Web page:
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No. 101: Sep-Oct 1995

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The metal-frosted mountains of venus!

Venus is a very hot planet with a mean surface temperature of 740°K. It is so hot there that some metal compounds of chlorine, fluorine, and sulfur are vaporized in some locales. Such metallic "mists" could well coat out as "frost" on the cooler, higher elevations. Actually, two outstanding Venusian anomalies can be explained by such metallic "frosts."

  1. Radar signals from earth are strongly reflected from the planet's mountains and high plateaus. These regions may owe their unusually high reflectance to metallic "frosts" consisting of such radarbright minerals as pyrite, which is probably present in vapor form at lower, hotter elevations.
  2. During the 1978 Pioneer Venus mission, four instrumented probes plunged into the Venusian atmosphere. All instruments with external sensors on all four probes failed mysteriously 12.5 kilometers above the planet's surface. Thinking is that the probes pierced a cloud deck of metallic vapor that condensed on the cold sensor surfaces. (Anonymous; "Metal 'Frost' on Venus?" Sky and Telescope, 90:13, August 1995.)

From Science Frontiers #101 Sep-Oct 1995. 1995-2000 William R. Corliss

Science Frontiers Sourcebook Project Reviewed in:


  • "A sourcebook of unexplained phenomena is therefore a valuable addition to a collection of scientific literature. William R. Corliss has provided this in the past with his source books of scientific anomalies in several subjects, and now he has provided it for astronomy. He has done an excellent job of collecting and editing a large amount of material, taken in part from scientific journals and in part from scientific reporting in the popular or semi-scientific press." -- "The Mysterious Universe: A Handbook of Astronomical Anomalies", reviwed by Thomas Gold, Cornell University, in Icarus, vol.41, 1980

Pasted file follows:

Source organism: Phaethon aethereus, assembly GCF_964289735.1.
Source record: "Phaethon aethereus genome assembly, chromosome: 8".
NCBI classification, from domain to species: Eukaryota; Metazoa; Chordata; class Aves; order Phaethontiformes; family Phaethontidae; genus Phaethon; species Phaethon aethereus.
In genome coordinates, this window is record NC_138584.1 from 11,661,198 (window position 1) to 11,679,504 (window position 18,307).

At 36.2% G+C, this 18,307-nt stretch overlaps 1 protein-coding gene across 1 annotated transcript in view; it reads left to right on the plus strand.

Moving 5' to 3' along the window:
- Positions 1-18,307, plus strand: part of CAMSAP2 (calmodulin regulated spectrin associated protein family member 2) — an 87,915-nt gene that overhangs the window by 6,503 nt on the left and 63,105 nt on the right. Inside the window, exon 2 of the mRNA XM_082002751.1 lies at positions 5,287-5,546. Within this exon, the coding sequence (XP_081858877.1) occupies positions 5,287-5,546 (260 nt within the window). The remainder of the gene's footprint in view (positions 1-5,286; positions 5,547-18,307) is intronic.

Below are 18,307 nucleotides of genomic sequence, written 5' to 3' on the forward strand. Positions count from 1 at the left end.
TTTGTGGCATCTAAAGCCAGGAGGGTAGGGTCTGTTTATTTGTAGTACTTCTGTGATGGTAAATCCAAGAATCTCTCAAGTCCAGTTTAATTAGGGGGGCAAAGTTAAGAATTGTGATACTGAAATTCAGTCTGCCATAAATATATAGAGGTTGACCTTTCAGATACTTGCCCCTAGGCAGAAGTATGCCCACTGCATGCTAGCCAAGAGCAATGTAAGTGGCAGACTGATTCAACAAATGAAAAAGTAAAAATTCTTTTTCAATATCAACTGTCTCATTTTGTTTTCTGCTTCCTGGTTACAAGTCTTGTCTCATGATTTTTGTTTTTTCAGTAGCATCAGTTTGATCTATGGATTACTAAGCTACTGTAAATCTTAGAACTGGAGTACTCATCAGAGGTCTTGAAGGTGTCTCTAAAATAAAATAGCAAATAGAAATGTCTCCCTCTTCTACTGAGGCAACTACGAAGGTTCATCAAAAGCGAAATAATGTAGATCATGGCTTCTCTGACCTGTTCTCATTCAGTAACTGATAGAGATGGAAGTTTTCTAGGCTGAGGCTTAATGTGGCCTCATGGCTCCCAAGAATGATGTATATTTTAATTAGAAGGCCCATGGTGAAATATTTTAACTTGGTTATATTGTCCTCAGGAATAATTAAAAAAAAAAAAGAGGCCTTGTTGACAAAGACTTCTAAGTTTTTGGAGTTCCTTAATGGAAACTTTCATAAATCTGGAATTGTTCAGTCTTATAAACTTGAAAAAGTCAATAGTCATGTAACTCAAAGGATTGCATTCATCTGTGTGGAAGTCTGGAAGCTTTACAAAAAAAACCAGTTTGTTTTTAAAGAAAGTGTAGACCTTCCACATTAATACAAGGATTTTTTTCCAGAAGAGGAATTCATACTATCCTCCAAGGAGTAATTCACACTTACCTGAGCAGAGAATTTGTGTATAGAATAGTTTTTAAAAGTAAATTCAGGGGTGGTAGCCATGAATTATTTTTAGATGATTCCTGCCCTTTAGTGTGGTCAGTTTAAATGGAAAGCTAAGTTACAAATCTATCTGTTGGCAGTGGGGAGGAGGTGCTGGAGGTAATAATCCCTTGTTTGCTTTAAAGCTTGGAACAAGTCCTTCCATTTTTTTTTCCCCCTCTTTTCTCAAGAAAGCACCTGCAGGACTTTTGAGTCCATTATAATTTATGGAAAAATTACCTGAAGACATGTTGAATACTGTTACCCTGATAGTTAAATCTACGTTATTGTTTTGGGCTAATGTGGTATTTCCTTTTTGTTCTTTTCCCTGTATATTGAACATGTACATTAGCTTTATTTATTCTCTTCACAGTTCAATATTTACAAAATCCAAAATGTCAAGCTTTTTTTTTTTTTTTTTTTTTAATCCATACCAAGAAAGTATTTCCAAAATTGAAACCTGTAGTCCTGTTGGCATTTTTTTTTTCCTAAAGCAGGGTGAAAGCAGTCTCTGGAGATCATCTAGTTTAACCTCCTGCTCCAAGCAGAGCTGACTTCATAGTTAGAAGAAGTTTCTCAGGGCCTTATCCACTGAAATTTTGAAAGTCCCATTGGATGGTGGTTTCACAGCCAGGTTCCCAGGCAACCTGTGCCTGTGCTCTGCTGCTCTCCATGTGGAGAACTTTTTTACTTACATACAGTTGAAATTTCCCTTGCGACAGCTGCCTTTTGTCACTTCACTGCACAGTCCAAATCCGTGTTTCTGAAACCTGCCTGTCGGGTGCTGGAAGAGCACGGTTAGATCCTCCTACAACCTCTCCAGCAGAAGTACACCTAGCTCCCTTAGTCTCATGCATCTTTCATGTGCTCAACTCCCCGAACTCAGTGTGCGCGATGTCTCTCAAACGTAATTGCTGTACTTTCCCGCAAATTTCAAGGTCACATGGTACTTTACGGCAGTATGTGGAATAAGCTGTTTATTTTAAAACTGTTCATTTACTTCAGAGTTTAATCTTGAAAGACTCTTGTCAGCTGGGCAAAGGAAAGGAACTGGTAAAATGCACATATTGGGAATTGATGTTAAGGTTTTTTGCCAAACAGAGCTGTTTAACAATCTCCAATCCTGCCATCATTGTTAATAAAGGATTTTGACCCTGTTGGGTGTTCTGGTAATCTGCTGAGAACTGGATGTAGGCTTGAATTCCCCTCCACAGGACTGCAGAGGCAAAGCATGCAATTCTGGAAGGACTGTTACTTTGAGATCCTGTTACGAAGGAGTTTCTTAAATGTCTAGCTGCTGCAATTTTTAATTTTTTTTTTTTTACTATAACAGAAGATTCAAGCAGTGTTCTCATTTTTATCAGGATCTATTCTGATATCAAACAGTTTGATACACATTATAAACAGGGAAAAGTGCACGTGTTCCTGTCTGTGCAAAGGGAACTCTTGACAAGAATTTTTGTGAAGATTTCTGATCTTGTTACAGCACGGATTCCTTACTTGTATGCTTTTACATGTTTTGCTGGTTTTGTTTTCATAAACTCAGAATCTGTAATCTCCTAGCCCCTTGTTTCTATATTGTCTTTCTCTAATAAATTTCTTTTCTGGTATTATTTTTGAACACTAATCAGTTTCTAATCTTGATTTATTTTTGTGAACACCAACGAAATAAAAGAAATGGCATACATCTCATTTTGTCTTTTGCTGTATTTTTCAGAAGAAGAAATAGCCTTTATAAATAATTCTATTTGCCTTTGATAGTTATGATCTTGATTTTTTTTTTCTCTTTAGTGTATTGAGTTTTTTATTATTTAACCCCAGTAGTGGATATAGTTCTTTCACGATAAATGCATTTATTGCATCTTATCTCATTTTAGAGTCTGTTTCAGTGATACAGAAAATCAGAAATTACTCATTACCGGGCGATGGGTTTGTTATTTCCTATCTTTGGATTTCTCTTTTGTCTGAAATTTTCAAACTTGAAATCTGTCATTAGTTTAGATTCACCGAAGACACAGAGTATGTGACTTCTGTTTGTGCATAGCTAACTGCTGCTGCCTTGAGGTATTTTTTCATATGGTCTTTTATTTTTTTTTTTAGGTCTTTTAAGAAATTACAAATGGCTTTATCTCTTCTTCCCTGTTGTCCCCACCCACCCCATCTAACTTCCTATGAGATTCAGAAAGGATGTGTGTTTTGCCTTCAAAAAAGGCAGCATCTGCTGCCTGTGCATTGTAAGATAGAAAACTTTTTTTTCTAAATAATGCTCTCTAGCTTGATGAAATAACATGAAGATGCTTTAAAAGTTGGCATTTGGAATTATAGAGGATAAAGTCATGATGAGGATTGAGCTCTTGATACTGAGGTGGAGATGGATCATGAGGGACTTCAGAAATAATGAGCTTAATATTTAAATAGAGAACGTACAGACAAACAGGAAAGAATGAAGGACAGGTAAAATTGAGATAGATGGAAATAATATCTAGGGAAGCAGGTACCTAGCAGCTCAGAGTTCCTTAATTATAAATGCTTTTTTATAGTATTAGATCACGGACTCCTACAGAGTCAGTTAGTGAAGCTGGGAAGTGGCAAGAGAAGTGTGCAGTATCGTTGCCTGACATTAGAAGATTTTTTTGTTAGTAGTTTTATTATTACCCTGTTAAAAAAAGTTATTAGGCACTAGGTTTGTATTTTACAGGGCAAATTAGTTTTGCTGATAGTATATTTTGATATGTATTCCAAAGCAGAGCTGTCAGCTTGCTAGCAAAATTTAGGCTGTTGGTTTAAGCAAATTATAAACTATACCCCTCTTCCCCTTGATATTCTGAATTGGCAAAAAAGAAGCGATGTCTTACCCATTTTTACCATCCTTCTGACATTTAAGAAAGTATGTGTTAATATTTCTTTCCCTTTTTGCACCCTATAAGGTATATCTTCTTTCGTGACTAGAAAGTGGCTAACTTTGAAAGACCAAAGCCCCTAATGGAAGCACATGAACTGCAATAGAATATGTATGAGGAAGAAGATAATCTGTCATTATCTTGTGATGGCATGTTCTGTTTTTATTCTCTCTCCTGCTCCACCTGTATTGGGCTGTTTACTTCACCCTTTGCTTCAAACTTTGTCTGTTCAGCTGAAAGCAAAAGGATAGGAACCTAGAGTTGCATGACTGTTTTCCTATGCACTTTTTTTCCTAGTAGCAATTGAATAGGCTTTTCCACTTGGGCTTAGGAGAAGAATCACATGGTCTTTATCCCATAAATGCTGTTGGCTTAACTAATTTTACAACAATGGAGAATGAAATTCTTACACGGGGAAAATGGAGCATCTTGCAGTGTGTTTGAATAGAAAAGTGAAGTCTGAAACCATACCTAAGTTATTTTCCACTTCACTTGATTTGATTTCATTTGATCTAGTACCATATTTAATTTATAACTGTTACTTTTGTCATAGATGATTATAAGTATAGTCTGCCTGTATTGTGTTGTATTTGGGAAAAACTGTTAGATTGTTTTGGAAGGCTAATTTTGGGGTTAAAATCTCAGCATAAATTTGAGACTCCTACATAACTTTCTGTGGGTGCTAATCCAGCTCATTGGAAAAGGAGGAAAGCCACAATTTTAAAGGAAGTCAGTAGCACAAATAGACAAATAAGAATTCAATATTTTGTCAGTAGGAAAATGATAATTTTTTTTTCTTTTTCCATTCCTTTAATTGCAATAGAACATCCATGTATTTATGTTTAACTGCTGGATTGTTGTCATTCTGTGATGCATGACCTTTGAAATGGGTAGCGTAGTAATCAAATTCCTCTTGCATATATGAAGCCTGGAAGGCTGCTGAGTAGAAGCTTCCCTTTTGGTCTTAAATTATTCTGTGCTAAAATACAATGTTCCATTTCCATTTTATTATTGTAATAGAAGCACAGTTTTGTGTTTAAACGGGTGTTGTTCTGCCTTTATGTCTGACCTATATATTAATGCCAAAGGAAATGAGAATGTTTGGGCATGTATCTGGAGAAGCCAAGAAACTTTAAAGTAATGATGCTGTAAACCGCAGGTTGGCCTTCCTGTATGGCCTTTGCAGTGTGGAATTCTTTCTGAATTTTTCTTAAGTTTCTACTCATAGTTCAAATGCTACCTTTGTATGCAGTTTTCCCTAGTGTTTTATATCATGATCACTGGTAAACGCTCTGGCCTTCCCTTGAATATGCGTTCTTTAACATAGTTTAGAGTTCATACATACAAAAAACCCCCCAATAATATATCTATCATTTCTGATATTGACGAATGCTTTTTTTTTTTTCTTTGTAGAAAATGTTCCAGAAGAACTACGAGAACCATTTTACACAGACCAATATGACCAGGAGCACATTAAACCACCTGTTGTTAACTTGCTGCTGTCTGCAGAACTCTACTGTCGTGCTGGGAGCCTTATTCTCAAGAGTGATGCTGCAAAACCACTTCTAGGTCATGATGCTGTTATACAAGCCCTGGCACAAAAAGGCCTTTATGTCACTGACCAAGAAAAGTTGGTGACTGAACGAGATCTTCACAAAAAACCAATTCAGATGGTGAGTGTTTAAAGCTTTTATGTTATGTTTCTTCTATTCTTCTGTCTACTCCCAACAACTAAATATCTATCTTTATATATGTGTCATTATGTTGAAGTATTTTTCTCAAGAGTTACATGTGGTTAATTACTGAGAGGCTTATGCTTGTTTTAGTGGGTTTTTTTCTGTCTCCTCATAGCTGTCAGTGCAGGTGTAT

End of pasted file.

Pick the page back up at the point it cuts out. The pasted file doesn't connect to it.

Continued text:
• "An interesting, systematic presentation of unusual weather [..] This book is recommended for a general audience" --"Corliss, William R., Tornados, Dark Days, Anomalous Precipitation, and Related Weather Phenomena, Sourcebook Project, 1983.", revieweed in Choice, September 1983
  • "..the science is necessarily somewhat speculative, but Corliss's symthesis is based on reputable sources." -- "Corliss, William R. (Compiler). Lightning, Auroras, Nocturnal Lights, and Related Luminous Phenomena" reviwed by Joseph M. Moran, Univ. of Wisconsin in Science Books and Films, Sep/Oct 1983

  • "Before opening the book, I set certain standards that a volume which treads into dangerous grounds grounds like this must meet. The author scrupulously met, or even exceeded those standards. Each phenomenon is exhaustively documented, with references to scientific journals [..] and extensive quotations" -- "Book Review: The moon and planets: a catalog of astronomical anomalies", The Sourcebook Project, 1985., Corliss, W. R., Journal of the Royal Astronomical Society of Canada, Vol. 81, no. 1 (1987), p. 24., 02/1987